The widely publicized war between the country’s federal government and its powerful drug cartels has led to nearly 30,000 deaths since 2007. And on the West Coast – where 90 percent of cruises depart for the Mexican Riviera and other points south – the number of passengers in the last two years has dwindled by 21 percent.

Royal Caribbean stands by its claim that the move to Europe is just for economic reasons and not because of the violence.

The Royal Caribbean cruise line, for its part, will say only that the decision is an economic one.
“We’re looking to maximize our profits,” said Harrison Liu, a spokesman for the cruise line, owned by Miami-based Royal Caribbean Cruises Ltd. “Both Europe and the Caribbean are hotter tickets than the Mexican Riviera, and there’s a stable market out of Galveston.”
Personally, I don't think the violence in Mexico helps the situation any, but given that so many other ships have left American ports for Europe, it isn't hard to believe that Mariner of the Seas is (pardon the pun) in the same boat.  Royal Caribbean isn't trying to hide the fact that they are chasing larger profits based on the numerous statements from Royal Caribbean in the form of statements to the press as well as blog posts.

Mariner, Radiance & Serenade of the Seas win Port of San Francisco Environmental Gold Award

In:
11Jun2010

The Royal Caribbean Twitter account announced that Mariner of the Seas, Radiance of the Seas and Serenade of the Seas had won the prestigious Port of San Francisco Environmental Gold Award.  The annual award recognizes vessels for demonstrating “the strong environmental commitment of Princess Cruises in the areas of air emission reduction, waste water treatment, and recycling and disposal programs for solid waste.” This distinction is awarded by San Francisco’s Cruise Terminal Environmental Advisory Committee.

The CTEAC operates the program to recognize cruise lines that are committed to environmentally responsible operations, include the deployment of ships using reduced emission system technology or cleaner-burning fuel.

Royal Caribbean ships have long been proponents of environmental awareness and their ships have a number of "green technology" elements on board such as advanced wastewater purification systems, window tinting and operational conservation measures.

Discussion: Mariner of the Seas leaving Los Angeles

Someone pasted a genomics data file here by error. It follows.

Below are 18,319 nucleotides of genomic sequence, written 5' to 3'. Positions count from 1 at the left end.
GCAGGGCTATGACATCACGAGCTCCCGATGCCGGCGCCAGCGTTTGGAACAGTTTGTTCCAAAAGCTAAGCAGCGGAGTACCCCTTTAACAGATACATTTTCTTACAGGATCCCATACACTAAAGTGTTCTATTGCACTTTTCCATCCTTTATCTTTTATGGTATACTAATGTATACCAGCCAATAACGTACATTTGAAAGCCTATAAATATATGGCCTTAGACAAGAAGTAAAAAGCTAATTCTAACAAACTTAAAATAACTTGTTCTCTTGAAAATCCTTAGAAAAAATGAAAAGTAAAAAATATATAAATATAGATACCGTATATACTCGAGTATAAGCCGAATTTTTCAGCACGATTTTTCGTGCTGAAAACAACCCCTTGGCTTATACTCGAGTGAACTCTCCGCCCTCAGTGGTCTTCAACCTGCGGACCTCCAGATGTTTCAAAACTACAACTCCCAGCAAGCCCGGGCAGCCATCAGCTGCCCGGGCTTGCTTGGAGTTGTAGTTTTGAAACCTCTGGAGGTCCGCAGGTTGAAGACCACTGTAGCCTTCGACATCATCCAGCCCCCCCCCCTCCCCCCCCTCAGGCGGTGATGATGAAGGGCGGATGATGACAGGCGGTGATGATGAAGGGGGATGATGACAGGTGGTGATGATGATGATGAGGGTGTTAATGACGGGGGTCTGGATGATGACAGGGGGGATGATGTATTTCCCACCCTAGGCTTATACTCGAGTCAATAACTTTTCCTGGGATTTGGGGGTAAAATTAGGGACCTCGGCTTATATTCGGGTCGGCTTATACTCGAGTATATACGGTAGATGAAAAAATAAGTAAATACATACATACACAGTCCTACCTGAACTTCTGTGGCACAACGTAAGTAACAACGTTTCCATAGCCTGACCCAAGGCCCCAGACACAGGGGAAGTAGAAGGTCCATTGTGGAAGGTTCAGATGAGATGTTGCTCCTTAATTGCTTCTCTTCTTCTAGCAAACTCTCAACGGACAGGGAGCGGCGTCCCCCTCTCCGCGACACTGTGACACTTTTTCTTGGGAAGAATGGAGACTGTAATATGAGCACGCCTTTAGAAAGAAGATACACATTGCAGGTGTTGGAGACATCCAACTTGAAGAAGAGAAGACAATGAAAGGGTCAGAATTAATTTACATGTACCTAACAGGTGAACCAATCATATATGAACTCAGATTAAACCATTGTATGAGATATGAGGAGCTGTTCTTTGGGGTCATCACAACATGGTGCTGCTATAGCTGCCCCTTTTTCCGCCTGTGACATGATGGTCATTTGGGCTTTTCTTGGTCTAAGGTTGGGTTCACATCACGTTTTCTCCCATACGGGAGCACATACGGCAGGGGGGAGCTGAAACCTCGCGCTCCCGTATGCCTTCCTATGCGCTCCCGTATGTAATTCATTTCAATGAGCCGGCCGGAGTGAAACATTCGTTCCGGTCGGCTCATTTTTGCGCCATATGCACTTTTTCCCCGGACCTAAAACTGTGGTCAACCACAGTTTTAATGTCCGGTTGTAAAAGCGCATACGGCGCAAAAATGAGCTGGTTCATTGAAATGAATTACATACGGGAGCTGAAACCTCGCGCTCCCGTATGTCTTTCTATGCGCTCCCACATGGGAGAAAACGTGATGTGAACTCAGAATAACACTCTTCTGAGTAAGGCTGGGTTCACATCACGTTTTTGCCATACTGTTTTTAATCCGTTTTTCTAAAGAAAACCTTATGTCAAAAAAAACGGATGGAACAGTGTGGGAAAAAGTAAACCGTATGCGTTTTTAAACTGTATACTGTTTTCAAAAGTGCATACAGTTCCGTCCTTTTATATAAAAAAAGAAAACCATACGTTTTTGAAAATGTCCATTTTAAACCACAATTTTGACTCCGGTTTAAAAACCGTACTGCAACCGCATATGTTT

In:
09Jun2010

Last month, Royal Caribbean CEO Adam Goldstein announced that Royal Caribbean was pulling Mariner of the Seas from it's Los Angeles port in favor of moving her to Europe to help with the ever rising demand.  This decision leaves Royal Caribbean without a ship cruising the Mexican Riviera at the moment and needless to say, it's left some folks upset.  Mariner of the Seas replaced Vision of the Seas, which also left it's Mexican Riviera route in favor of Europe.

The problems many have lay in a few categories.  First, there is no option for fans of Royal Caribbean out of Los Angeles.  Those in the western United States are without an option for a nearby ship that serves warm water ports.  Second, many Royal Caribbean fans in the United States are upset over the trend of much of the Royal Caribbean fleet heading to Europe to chase the all mighty Euro and the demand there for cruises. Third, many who have gone on Mariner of the Seas report that the ship is routinely full and that it's not like she was sailing half empty.  All of these concerns have left many with a combination of anger, disgust and frustration.

Royal Caribbean clarified its position on the move in a blog post by Royal Caribbean CEO Adam Goldstein when he acknowledged that while Mariner of the Seas was meeting its capacity while in Los Angeles, it was still being moved to Europe because "we are unable to generate acceptable levels of performance for Mariner of the Seas. We are obligated to our shareholders to deploy her where she can earn superior returns".  

For most in the United States, European cruises are interesting options, but ultimately too expensive for most given the high cost of airfare just to get onboard the ship as well as the time off needed for such vacations.  The problem of Mariner of the Seas leaving is compounded by the fact that there is no ship scheduled to replace her yet, and if you do live in a western state, it means you must travel east for warm water cruises, which adds extra cost for travel.  On the one hand, it's hard to blame Royal Caribbean for doing what they're doing.  After all, they are a corporation and their first goal is produce profit for their shareholders (as any publicly traded company does).  On the other hand, the cruise industry is built upon the notion of building customer loyalty and Royal Caribbean has demonstrated a strong will to retain its customers for future cruises.

So what do you think about the decision to move Mariner of the Seas to Europe?  Is Royal Caribbean justified in moving it, and many other ships to Europe to make larger profits?  Or should Royal Caribbean stem the flow of ships east and maintain the fleet it has serving the western hemisphere?